Carbon emissions fall during Covid-19

News Editor, Sophie Wilson, describes the reduction of carbon emissions during Covid-19, and how there is hope of a reduced level after the pandemic.

Sophie Wilson
18th April 2020
Image: Pixabay

 With activists alike Greta Thunberg telling us how important it is to look after our environment, day 4 of our uplifting news shows how Covid 19 is having a beneficial effect on carbon emissions. 

Nobody who has ever campaigned for the world to treat the environment better ever wanted a pandemic like Covid-19 to initiate its improvement. But it is important to report how carbon emissions are falling, to prove that the world can be successful in saving the environment if the correct procedures are carried out.

To state some facts from National Geographic, the carbon emissions in China were down an estimated 18 percent between early February and mid March due to falls in coal consumption and industrial output. This meant that 250 million metric tonnes of carbon pollution were avoided (which is half the annual carbon emissions of the UK). In the EU, the reduction of manufacturing means that emissions have been estimated to fall by 400 million metric tonnes this year.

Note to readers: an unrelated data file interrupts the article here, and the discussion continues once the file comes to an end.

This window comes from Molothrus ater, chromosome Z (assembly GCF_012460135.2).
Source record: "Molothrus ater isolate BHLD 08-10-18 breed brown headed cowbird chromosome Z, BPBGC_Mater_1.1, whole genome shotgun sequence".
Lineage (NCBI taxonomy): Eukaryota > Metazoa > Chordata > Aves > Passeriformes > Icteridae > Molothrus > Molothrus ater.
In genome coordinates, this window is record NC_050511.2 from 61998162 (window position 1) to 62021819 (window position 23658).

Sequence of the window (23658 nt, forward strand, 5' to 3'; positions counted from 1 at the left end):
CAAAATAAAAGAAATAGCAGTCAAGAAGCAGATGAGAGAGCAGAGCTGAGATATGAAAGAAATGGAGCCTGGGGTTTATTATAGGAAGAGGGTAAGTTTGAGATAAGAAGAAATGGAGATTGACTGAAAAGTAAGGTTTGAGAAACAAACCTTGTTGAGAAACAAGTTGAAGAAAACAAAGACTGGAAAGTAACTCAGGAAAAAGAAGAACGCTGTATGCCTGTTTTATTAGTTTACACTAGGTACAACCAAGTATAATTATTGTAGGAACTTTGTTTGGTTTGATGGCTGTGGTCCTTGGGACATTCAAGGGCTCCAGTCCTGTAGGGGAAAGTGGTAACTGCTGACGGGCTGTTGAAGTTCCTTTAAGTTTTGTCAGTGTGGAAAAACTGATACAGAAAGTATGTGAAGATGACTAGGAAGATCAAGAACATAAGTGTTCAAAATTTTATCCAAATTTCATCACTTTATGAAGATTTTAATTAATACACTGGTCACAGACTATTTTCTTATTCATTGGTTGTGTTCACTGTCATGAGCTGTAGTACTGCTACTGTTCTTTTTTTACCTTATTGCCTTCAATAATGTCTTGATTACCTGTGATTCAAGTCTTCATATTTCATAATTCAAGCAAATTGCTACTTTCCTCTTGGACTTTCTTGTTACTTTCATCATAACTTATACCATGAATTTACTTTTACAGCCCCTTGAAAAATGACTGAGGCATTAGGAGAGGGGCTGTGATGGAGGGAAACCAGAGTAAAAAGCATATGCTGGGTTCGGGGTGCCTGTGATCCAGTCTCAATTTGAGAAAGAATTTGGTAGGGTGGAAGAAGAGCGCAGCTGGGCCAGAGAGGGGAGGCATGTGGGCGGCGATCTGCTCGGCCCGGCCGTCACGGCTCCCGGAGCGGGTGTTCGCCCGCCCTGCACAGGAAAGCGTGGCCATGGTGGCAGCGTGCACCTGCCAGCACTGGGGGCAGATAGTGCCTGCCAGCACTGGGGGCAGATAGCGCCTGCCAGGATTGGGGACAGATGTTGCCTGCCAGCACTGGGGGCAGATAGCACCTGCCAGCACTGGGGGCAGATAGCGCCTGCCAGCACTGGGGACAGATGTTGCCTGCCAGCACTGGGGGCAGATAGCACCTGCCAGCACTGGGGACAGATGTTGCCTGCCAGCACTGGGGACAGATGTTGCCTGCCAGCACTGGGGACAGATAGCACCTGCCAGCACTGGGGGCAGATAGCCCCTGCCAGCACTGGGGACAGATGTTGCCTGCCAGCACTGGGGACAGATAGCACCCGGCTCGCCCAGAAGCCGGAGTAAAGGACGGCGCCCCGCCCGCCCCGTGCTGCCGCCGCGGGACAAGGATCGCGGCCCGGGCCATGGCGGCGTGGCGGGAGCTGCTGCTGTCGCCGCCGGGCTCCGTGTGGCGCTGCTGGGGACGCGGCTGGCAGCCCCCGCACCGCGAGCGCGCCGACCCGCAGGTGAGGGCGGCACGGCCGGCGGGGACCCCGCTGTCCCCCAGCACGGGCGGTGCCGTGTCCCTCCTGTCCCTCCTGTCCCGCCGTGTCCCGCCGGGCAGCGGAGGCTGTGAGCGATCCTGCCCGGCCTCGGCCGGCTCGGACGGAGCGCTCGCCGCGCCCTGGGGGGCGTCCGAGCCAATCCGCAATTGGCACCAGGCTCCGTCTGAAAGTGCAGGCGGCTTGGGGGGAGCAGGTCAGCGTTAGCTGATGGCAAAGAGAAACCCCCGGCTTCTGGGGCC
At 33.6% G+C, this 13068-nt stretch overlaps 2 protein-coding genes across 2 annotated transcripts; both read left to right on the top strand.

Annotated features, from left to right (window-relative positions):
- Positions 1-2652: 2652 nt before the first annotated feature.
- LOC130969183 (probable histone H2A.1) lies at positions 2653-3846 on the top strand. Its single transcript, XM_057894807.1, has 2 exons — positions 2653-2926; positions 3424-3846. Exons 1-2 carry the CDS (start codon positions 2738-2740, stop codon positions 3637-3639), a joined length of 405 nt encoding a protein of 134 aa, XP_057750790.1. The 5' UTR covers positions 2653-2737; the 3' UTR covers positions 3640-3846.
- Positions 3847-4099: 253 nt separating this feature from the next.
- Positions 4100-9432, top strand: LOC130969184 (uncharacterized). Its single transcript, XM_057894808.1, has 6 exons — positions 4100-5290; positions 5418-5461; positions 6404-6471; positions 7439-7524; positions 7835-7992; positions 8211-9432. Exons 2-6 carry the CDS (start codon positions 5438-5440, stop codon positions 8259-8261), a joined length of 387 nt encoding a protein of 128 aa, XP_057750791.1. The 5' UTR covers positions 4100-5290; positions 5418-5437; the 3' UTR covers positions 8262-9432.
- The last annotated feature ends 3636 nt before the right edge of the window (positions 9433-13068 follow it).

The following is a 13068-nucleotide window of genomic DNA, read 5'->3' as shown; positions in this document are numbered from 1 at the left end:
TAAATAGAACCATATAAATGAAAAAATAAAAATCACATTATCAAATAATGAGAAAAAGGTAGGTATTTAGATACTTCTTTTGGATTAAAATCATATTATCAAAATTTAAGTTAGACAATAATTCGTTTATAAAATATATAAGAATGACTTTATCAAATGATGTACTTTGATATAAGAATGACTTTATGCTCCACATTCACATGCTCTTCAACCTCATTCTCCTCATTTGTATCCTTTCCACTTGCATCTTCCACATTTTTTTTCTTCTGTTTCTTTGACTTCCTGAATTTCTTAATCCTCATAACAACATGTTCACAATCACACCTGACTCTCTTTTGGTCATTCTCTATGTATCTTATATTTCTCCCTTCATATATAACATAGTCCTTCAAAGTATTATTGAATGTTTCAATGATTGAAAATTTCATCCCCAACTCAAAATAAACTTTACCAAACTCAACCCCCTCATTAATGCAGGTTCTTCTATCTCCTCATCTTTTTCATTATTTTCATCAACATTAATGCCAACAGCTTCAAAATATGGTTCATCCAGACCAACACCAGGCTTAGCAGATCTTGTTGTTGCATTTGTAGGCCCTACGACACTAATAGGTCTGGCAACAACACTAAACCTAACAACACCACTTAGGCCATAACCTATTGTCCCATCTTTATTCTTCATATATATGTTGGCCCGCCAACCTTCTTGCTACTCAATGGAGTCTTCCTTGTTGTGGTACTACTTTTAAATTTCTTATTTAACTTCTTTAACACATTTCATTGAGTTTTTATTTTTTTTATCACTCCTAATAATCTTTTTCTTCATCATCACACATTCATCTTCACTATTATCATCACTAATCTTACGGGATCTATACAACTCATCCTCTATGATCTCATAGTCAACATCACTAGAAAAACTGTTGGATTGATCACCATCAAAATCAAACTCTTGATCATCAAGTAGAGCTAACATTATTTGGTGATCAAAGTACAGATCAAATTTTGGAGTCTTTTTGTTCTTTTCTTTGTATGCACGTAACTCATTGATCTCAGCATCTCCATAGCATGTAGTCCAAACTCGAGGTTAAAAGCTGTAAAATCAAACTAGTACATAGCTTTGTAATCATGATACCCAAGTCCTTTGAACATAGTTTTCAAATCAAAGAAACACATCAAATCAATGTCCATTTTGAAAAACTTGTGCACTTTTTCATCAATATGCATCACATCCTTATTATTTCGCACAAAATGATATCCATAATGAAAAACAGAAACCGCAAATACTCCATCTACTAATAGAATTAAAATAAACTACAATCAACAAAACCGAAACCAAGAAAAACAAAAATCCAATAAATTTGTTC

Although in China, these emissions are already rebounding, researchers are saying that even this blip could be beneficial to the environment. Kimberly Nicholas, a sustainability science researcher at Lund University, told the BBC that even if emissions do rise after lockdown, people are not going to travel to work twice a day just to make up for the times that they missed. The emissions that would have been given out to the environment will not be generated, therefore.

Looking on the bright side, Nicholas has said that people are spending more time with their families right now, and prioritising their loved ones in this time.

“These moments of crisis can highlight how important those priorities are and help people focus on the health and wellbeing of family, friends and community”.

If the pandemic persuades people to continue to change their focus onto these priorities, then this could help emissions remain lower, Nicholas argues. 

Although Nicholas has also stated there is the chance that people are putting off long distance trips and merely going to embark on them later, there is the glimmer of hope that emissions will stay at a reduced level, and that the priorities in peoples’ lives have shifted.

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